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Why Everyone is Lazy (Except for You)

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On your bad days you find yourself thinking it. Stressed out, you glare at co-workers and wonder why, when you feel so overwhelmed with work, others seem so calm. What are they doing with their time? Why are they leaving early? Why, you vent, is everyone so lazy...except for me?

First, the notion that everyone is lazy except for you is, as the Dude would say, "like, your opinion, man." And that's a problem. Recognize that notion is detached from reality.

Second, the moment you start asking those questions above you’ve become what Jody Thompson, co-author of Why Managing Sucks and How to Fix It and proponent of results only work environments, a “sludger.”

What is sludge?

Sludge is a term coined by Thompson to encompass any statements we make about how another person spends their time. In work environments where results are what matters (not how long your butt is in the seat) sludge has an extremely toxic effect on office culture.

“Sludge makes people feel guilty, resentful, stressed out, anxious and defensive,” says Thompson. “It makes people feel small and has nothing to do with results. It’s all about me being jealous, envious or thinking that something isn’t fair.”

Examples of sludge might include saying things like:

  • “I wish I could arrive every morning at 10 a.m. like her.”

  • “People with kids have it easy--they always have a convenient excuse to leave early.”

  • “Look at him, he’s leaving early again. Can you believe he’s getting promoted?”

According to Thompson, there are three kinds of sludge within an organization--and a simple strategy that can help eliminate it from yours.

1. Sludge Justification

What it is: Justifying how you spend your time when someone sludges you.

Examples:

  • Sludger: “I noticed you just got in. Why did you come in an hour late?”

  • You: “I don’t usually come in this late but my daughter was sick this morning. I’m going to stay late to make up for it.”

Solution: Thompson advises that you don’t answer the question with an excuse. By justifying how you spend your time you’re enabling somebody to sludge you in the future. If you want to eliminate sludge from your life, and your organization, simply ask the sludger, “Good morning! Is there something you need?” It’s polite, cordial and also brings the conversation back to results.

2. Sludge Anticipation

What it is: The act of telling people how you’re using your time in anticipation of a sludge comment.

Examples:

  • Sending an email to your entire team to let them know you have a dentist appointment so that nobody asks where you’re going when you leave.

  • Practicing an excuse to justify how you’re spending your time.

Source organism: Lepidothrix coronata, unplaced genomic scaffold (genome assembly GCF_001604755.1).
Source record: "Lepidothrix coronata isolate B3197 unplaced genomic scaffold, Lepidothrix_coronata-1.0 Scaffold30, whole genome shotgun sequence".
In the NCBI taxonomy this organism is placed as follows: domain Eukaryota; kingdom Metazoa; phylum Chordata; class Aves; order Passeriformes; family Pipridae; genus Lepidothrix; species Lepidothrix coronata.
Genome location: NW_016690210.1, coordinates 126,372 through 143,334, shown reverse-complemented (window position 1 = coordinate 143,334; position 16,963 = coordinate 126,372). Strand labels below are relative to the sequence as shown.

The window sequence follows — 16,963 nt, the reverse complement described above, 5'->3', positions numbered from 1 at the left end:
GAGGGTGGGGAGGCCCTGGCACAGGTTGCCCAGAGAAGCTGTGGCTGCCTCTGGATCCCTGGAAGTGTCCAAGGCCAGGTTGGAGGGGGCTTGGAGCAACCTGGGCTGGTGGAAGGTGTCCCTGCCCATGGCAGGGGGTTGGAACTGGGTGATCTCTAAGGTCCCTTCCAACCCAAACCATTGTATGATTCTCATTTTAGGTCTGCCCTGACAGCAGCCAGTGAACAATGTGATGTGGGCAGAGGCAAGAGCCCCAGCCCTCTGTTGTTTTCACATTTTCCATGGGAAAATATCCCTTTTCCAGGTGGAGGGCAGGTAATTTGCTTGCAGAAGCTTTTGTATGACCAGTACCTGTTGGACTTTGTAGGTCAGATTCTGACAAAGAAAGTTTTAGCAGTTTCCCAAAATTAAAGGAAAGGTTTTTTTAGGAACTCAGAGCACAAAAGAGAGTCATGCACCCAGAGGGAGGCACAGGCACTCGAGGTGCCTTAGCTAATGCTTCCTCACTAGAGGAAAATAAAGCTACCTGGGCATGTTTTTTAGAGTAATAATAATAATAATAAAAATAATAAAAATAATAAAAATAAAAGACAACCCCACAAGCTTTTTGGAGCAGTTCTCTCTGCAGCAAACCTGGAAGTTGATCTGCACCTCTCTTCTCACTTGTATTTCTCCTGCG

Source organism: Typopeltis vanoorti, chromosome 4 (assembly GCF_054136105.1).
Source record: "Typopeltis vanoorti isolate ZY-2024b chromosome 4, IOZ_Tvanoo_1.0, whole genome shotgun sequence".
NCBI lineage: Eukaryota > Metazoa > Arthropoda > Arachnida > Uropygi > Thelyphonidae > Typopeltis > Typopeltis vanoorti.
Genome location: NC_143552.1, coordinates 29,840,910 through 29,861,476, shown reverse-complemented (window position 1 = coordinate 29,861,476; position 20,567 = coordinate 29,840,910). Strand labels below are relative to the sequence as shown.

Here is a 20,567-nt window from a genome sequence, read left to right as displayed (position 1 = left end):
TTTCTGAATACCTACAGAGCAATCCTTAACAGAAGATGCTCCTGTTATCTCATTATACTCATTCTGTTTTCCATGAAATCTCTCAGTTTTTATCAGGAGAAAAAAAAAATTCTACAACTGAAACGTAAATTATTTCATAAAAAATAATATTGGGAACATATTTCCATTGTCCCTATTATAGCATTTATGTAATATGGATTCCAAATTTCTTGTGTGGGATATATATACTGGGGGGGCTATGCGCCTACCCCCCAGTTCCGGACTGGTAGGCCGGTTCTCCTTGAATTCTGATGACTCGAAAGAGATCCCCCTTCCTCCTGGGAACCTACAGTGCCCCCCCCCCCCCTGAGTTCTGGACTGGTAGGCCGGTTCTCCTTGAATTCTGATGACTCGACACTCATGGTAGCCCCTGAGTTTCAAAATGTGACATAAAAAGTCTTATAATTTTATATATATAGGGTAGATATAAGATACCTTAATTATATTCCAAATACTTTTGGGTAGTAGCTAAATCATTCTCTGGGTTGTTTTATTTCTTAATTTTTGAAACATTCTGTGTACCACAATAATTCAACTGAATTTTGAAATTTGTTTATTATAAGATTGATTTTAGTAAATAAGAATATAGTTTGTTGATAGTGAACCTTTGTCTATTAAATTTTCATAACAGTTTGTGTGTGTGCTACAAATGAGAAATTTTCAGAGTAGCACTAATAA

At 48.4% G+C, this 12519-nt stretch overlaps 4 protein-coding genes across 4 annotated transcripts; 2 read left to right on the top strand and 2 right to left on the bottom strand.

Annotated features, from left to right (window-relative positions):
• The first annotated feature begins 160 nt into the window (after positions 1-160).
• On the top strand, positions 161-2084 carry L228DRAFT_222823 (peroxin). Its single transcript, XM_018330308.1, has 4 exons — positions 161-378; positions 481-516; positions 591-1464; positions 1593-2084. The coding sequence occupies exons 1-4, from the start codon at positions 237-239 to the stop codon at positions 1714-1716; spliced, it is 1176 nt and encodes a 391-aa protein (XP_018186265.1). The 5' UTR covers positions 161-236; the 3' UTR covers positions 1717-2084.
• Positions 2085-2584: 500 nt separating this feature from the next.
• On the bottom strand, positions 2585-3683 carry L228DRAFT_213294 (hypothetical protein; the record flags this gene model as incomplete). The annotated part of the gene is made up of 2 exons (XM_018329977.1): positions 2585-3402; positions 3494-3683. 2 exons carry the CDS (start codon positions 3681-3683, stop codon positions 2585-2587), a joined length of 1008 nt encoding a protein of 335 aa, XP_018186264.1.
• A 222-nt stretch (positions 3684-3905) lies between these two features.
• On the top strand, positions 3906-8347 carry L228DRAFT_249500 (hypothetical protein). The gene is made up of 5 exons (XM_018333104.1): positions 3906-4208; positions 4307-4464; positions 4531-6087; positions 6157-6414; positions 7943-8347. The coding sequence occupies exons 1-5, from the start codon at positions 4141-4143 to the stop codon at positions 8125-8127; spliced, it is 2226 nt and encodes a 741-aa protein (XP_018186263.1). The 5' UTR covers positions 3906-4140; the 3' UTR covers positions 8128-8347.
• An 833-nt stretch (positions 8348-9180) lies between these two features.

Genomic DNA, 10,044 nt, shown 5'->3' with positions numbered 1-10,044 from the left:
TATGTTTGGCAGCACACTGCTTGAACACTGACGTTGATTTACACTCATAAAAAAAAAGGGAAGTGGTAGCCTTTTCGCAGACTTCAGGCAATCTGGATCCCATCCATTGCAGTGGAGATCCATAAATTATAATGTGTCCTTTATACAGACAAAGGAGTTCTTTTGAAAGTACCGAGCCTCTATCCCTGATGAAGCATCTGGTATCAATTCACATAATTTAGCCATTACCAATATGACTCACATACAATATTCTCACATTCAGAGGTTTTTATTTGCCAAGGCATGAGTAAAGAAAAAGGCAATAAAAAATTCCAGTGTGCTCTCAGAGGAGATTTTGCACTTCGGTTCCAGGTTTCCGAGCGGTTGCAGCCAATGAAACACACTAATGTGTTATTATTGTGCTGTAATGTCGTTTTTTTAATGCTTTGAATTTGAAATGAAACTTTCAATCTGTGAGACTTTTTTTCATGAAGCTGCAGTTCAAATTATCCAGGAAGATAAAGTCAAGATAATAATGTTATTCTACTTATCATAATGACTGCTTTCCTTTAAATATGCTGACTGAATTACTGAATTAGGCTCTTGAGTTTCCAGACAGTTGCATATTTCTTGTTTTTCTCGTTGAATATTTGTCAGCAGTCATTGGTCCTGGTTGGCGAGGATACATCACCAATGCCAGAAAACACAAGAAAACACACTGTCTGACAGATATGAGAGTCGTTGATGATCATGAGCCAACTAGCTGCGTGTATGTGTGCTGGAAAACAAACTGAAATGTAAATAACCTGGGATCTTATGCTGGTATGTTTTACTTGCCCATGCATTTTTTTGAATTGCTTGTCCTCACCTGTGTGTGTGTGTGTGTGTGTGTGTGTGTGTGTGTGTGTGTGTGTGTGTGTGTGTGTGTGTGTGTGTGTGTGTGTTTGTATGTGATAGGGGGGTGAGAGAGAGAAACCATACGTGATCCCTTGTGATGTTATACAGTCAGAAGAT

Solution: Thompson says if you find yourself crafting the perfect excuse ahead of time, don’t use it. Instead, ask the person who’s questioning what you’re up to, “Is there something I can help you with before I go?” Again, polite and results focused. If your work is done and nobody needs anything from you, don’t feel pressured to stick around or do your work from the office just to get points for being around.

3. Back Sludge/Sludge Conspiracy

What it is: Talking behind someone's back about how they are using their time.

Example:

  • Anytime two or more co-workers meet to gossip about how somebody else uses their time.

Solution: This one is a bit trickier, acknowledges Thompson. “If somebody comes up to you and starts talking about somebody else, it’s kind of like high school,” she said. “You feel like if you don’t talk shit about this other person then you’re going to be the one they’re going to talk about.” You have to put those fears aside. If somebody starts talking about how Lisa is lazy, you should respond “Is there something you need from Lisa?” If they don’t have a need, respond, “Shoot her an email if you need something, I don’t have any trouble getting what I need from her.” Maybe you won’t be the coolest kid in the office, but you’ll have done your part to make your office a better place to work.

Ultimately, this urge to put co-workers down, to question how they spend their time, has nothing to do with the work. “It really comes from inside of us and it’s because the culture of work is based on the 8 a.m. - 5 p.m., Monday - Friday mentality,” says Thompson. “Office cultures fight back against anybody who gets something different and sludge is a way to keep people in their place.”

Learn more about Thompson's approach to managing workplaces on the Excellence in Government Podcast: Why Managing Sucks (And How to Fix It)

Image via Bplanet/Shutterstock.com

Mark Micheli is Special Projects Editor for Government Executive Media Group. He's the editor of Excellence in Government Online and contributes to GovExec, NextGov and Defense One. Previously, he worked on national security and emergency management issues with the US Treasury Department and the Department of Homeland Security. He's a graduate of the Coro Fellows Program in Public Affairs and studied at Drake University.

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